FILE - Lisa Draper, a member of Momni, holds her son Derek and plays on the swings with her children and two of Kelsey Atherton's children in Lehi on Saturday, Aug. 18, 2018.
Ravell Call, Deseret News

SPRINGVILLE — Parents often don't have options when it comes to child care, but with help from Utah venture capital companies, a local startup is expanding further to help in more neighborhoods and communities.

Momni, Inc., which launched its care-sharing app earlier this year, has received $1.75 million in funding to expand.

The application links moms for babysitting services, allowing them to buy and spend credits based on their own needs.

"Few things are as socially significant as what Momni is focused on," said Nate McBride, a partner at Tamarack Capital, which provided support to Momni in the latest round of funding. He said the female-led startup is "making a difference for families worldwide by harnessing technology to both improve the quality and accessibility of childcare in our communities — all while allowing moms an additional source of income to improve their own lives."

Fewer startups by women gain traction as quickly as Momni has, as female entrepreneurs got 2.2 percent of all venture capital funding last year, according to a June article in Fortune magazine. The article states that female-led startups, however, provide for larger investment returns in the long-run.

A recent article in the Deseret News also notes that women business owners, in particular, face significant prejudice, or bias, in the venture capital world.

Tamarack, however, looked past that for Momni execs, and McBride said they were "impressed with the Momni team, their product and the impressive traction they've generated so quickly."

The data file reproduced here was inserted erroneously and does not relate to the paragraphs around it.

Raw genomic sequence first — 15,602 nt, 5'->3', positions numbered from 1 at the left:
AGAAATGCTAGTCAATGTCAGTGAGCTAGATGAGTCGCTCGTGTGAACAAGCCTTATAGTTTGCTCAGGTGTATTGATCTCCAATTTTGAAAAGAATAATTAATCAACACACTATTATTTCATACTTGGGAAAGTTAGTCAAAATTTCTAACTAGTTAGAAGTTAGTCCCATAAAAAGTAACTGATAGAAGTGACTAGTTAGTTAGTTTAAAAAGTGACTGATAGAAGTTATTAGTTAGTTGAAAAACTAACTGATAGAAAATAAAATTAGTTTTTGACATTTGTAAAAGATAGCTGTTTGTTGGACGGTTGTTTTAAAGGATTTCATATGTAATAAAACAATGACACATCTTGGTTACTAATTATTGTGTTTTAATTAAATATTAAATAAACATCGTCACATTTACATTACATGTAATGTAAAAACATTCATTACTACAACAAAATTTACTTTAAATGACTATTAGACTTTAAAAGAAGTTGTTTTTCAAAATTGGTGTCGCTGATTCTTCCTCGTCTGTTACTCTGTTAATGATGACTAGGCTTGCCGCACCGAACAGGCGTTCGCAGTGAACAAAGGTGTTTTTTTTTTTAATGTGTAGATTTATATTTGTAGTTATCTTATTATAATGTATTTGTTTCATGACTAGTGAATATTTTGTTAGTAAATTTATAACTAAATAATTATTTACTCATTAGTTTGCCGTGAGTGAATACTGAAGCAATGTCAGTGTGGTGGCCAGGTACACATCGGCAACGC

"They are a very talented team working on a significant challenge, and we are proud to work with them in solving it for good," he said.

Karmel Larson, founder and CEO of Momni, as well as a mother to eight children, said she, too, has struggled with finding care when she needed it.

"I think there's a lot of moms who rarely, if ever, get a true break," she told the Deseret News in August.

Her idea of care-sharing extends far beyond the close-knit families and well-networked neighborhoods within Utah. Momni exists for moms in developing nations, as well. In 2017, Larson heard stories of mothers tying their children down or drugging them so that the moms could work and earn a living for the family.

The Momni app digitally connects people who either need child care or can give it, making it easy for parents to schedule things for their family. Membership requires a background check and users set their own rates.

Larson said she is grateful for all the support the company has received so far.

"I'm encouraged by the overwhelming interest we've received to help moms worldwide support one another with a cutting-edge and network-based child care platform," she said.

Other recent Momni investors include Utah venture service firm RevRoad and angel investors.